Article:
What is an X-ray
An X-ray exam consists of an electromagnetic wave that is passed through the body. The wave encounters differing materials, such as tissue, organs and bones, which have varying absorption densities. This allows an image to be produced showing the structure of your inner body.
An X- ray operates by using a machine to project a beam through your body and unlike normal light found in light radiation, x-ray radiation is passed through your body. A detector then captures the radiation that comes out of your body as an image, namely a radiograph.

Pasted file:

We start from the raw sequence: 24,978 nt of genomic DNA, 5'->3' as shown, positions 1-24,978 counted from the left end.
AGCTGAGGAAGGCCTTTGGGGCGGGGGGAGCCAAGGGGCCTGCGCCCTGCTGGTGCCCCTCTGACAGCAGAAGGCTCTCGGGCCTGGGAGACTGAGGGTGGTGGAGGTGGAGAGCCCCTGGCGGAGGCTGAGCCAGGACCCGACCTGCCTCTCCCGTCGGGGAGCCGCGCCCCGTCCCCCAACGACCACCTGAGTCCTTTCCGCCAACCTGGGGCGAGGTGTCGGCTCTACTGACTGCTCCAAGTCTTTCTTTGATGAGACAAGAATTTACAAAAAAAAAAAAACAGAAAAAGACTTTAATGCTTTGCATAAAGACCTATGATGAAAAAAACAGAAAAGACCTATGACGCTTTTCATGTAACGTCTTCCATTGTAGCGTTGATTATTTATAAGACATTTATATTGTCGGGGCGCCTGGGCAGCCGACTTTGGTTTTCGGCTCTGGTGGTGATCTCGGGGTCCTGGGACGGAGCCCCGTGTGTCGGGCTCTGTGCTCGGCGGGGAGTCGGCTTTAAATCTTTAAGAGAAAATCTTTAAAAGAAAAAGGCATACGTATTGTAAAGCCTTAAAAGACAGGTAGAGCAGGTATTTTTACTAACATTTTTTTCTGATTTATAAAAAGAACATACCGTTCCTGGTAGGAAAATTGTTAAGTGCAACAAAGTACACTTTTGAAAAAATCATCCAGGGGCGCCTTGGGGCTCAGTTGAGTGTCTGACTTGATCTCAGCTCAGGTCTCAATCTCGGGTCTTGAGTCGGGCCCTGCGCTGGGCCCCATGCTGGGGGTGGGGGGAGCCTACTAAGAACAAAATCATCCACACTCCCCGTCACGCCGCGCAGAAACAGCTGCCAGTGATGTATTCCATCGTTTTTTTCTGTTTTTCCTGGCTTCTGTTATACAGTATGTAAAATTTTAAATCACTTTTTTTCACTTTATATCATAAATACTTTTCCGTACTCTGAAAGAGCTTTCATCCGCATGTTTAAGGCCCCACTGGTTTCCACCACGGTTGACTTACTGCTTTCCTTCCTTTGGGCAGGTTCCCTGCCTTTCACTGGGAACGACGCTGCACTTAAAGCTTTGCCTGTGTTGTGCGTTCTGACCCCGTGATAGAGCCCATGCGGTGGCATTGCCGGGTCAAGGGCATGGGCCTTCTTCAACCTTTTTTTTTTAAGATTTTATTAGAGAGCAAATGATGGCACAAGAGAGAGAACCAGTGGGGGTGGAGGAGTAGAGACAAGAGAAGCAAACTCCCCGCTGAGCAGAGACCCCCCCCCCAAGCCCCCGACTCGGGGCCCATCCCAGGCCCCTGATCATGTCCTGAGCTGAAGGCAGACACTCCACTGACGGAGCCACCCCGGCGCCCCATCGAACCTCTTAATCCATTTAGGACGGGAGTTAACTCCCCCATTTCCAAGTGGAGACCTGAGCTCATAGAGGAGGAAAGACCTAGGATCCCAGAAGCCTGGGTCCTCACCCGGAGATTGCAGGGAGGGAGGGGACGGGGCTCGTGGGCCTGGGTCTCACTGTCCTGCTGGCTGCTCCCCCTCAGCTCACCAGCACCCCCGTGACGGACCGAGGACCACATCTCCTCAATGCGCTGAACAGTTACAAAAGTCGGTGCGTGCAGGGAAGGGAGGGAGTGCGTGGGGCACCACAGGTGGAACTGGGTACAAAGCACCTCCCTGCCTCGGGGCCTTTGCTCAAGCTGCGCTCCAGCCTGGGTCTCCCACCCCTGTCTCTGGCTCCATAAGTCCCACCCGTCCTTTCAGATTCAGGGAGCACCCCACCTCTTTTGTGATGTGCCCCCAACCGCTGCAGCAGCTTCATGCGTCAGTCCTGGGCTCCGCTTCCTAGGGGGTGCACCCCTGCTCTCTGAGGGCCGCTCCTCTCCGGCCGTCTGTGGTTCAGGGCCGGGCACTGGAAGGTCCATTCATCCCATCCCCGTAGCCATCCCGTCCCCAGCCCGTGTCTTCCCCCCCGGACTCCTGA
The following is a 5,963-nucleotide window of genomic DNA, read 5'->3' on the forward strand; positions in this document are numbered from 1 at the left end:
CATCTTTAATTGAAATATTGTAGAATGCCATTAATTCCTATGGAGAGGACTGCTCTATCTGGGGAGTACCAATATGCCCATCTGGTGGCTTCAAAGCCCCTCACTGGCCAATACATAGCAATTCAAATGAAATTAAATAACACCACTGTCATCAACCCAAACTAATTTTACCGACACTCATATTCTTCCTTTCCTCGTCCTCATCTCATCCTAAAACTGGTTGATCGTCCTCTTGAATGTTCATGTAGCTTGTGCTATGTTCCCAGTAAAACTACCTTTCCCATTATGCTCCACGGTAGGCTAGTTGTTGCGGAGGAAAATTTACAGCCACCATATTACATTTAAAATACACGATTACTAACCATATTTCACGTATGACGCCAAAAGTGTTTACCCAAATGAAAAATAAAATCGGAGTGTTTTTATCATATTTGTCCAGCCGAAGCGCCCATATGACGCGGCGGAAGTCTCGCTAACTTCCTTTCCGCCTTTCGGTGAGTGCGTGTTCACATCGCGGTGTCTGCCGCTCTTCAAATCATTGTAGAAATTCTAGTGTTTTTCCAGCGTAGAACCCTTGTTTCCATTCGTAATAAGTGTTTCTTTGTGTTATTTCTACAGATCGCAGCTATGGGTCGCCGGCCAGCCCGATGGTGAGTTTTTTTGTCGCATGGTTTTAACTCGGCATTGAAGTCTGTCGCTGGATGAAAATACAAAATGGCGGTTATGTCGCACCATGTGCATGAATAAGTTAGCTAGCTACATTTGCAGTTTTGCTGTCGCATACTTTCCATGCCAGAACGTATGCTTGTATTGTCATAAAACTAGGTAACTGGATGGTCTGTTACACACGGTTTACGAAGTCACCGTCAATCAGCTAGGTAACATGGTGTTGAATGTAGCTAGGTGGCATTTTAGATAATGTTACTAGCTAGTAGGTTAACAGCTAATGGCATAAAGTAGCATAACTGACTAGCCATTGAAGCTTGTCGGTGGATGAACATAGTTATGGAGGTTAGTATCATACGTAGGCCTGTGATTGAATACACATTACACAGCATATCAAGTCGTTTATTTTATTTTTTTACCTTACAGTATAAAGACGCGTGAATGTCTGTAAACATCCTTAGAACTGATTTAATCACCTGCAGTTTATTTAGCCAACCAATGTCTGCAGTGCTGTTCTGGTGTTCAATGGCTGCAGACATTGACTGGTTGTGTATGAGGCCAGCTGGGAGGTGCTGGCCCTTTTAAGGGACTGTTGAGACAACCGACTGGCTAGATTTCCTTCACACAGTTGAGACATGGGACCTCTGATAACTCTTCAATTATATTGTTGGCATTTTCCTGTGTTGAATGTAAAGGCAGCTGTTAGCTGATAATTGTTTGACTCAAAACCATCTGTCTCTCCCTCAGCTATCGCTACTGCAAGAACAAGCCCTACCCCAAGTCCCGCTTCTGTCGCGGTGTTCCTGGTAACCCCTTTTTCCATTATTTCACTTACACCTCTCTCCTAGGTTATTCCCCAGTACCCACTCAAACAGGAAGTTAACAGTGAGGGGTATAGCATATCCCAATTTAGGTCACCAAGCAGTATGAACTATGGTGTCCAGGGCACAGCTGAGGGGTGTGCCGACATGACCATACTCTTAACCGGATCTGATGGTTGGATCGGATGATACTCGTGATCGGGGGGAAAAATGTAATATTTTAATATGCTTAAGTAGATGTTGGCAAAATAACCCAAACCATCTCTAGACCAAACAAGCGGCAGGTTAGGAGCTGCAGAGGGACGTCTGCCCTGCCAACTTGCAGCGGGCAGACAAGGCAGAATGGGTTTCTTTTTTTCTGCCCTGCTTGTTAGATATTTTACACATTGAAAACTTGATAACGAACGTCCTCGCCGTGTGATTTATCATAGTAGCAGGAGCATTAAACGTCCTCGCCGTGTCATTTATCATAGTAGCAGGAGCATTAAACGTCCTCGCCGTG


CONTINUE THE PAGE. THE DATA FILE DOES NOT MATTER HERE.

A radiograph is created as a result of the X-rays being absorbed differently by different structures or organs in your body. Structures inside your body that are dense, such as your bones, absorb X-rays and show as light grey on the radiograph. Less dense structures, like the air in your lungs, let X-rays pass through them and show up as dark grey on the radiograph.
An X-ray is a painless procedure and can be used to help to diagnose and monitor a number of different health conditions. For this purpose, there are different types of X-ray examinations that can be performed. Some of the most common types are: